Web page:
Hitchcock always said, “The better the villain, the better the picture.” And that summarizes what limits the artistic scope of The Dark Knight Rises so much for me: the main villain, Bane, is just too dull and one-note to be as fascinating as Heath Ledger's Joker. There's nothing human or lifelike about him – you can't even see most of Tom Hardy's face behind that Hannibal Lecter-ish muzzle, and his garbled voice is so theatrical and phony, he often comes off as a WWE wrestler doing a bad Darth Vader impression. His motivations for wanting to corrupt (and then destroy) Gotham are unclear; he's really there only to be evil, to make evil plans and do evil things, which is hardly the basis for great dramatic conflict.
Chicago film critic Jim Emerson has written several enlightening essays for his blog, Scanners, analyzing what he perceives as the flaws in Nolan's Batman films, such as the unimaginative compositions, the incoherent editing and the expository, dialogue-heavy approach to their themes. In the recent entry “Superheroes: Good vs. Evil isn't really much of a theme”, he writes: “Good and evil exist only in the human heart and mind and cannot be artificially separated. One always contains the seeds of the other. In fact, I'd argue that the idea that the world can be broken into such categories is, perhaps, integral to the very definition of evil itself – a notion, I think, that's at least more provocative and intriguing than pretending that it's so easy to tell one from the other.” He also points out that the Nazi horrors couldn't have happened without the manipulated assistance of ordinary Germans who honestly thought they were helping a good cause. “That's the stuff of history, and that's the stuff of drama.”
So no matter how bleak, gritty and realistic-looking Nolan makes his Batman films, it's not like he's breaking any new ground by just pitting clear-cut good guys against bad guys. Just once, wouldn't you love to see a Batman film – or any typical Hollywood action blockbuster – with the kind of realistic moral ambiguity and contradictions that Emerson's talking about? (Ironically, Emerson has also called Bane “the perfect villain for this film”.)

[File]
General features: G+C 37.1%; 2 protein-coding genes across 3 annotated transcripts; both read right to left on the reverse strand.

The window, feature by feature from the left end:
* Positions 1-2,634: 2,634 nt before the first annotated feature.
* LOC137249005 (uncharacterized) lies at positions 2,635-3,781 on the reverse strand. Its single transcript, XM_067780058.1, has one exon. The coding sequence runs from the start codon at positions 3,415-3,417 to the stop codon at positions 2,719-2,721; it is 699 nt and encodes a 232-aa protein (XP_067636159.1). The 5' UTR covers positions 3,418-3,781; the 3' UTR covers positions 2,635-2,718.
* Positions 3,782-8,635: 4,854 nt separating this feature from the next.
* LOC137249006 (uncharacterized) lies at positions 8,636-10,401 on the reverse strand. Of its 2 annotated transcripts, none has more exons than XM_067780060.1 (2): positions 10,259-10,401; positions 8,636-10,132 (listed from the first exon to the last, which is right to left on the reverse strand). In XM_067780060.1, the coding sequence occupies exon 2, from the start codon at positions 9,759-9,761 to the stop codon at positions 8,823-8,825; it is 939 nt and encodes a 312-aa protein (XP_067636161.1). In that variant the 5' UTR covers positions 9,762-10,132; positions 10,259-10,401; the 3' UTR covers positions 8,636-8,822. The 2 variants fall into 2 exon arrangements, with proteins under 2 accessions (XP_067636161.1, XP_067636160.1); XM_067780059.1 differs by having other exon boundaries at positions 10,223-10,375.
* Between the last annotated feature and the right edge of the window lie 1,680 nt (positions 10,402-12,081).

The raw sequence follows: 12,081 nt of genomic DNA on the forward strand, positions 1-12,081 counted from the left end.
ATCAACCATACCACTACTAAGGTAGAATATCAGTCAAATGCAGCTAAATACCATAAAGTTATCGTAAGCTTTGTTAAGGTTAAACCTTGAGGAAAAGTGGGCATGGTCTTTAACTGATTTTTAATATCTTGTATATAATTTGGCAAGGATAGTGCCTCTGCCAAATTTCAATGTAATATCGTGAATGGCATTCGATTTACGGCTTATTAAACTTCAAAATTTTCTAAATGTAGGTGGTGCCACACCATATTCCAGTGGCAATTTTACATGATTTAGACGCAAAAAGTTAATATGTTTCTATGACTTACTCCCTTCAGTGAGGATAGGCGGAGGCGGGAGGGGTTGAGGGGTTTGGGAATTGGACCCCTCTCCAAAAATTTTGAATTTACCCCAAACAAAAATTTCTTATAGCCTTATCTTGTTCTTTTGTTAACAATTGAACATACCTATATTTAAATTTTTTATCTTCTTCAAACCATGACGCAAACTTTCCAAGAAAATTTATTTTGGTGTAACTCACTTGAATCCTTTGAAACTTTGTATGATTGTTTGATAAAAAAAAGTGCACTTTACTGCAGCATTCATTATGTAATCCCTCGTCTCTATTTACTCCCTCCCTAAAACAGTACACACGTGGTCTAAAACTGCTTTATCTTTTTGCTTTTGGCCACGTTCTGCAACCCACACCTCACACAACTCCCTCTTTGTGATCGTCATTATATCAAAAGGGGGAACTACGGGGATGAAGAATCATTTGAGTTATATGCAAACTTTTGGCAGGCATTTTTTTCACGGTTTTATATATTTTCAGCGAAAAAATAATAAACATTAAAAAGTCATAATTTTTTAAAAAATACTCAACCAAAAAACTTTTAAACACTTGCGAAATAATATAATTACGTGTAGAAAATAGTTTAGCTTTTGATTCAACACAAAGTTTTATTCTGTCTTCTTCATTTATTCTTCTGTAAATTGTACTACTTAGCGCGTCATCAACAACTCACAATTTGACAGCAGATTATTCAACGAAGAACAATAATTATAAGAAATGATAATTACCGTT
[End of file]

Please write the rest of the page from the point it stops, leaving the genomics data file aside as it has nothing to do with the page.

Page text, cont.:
Also ironic is that Nolan handled moral complexity very well in his early psychological thrillers, Memento and the U.S. remake of Insomnia. These movies worked because the protagonists were hardly exempt from unsavoury deeds and self-delusion, while the villains were not entirely one-dimensional evil people. That approach may not sell as many movie tickets, but it gives you a lot more to think about when you leave the theatre.
I don't want to give the impression that I'm just out to trash The Dark Knight Rises. I liked the movie, although I'm not sure why anybody would want to see it multiple times. There's a level of emptiness in the film that makes me wish that more of its fans would expand their horizons beyond the make-believe world of superheroes and monsters. The recent Iranian film A Separation is a small drama that's as gripping and suspenseful as any superhero movie, in its own way, but with a strong human element, a fascinating cultural context and no clear heroes or villains. And if Pixar's animated films can succeed at creating fast-paced adventures with surprisingly mature themes and fully-realized characters, why can't more moviegoers seek out the same qualities in live-action movies?
The only surefire way to test whether a movie is “great” or a “classic” is time. If people are still referring to the Dark Knight trilogy as masterpieces thirty years from now, I'll be sure to order a dipping sauce when I feast on that crow. But my hope is that someday, the Hollywood hype system will burn itself out, audiences will get tired of seeing the same formulaic adventures over and over, and we'll have a glorious rehash of what happened in the late 1960s and '70s – when independent-minded talents like Coppola, Scorsese, Kubrick, Polanski and Rafelson took over and redefined what mainstream cinema could be as an art form.
I don't mind a blockbuster movie. Is it too much to ask for one that's geared to grownups?
This opinion article was written by an independent writer. The opinions and views expressed herein are those of the author and are not necessarily intended to reflect those of DigitalJournal.com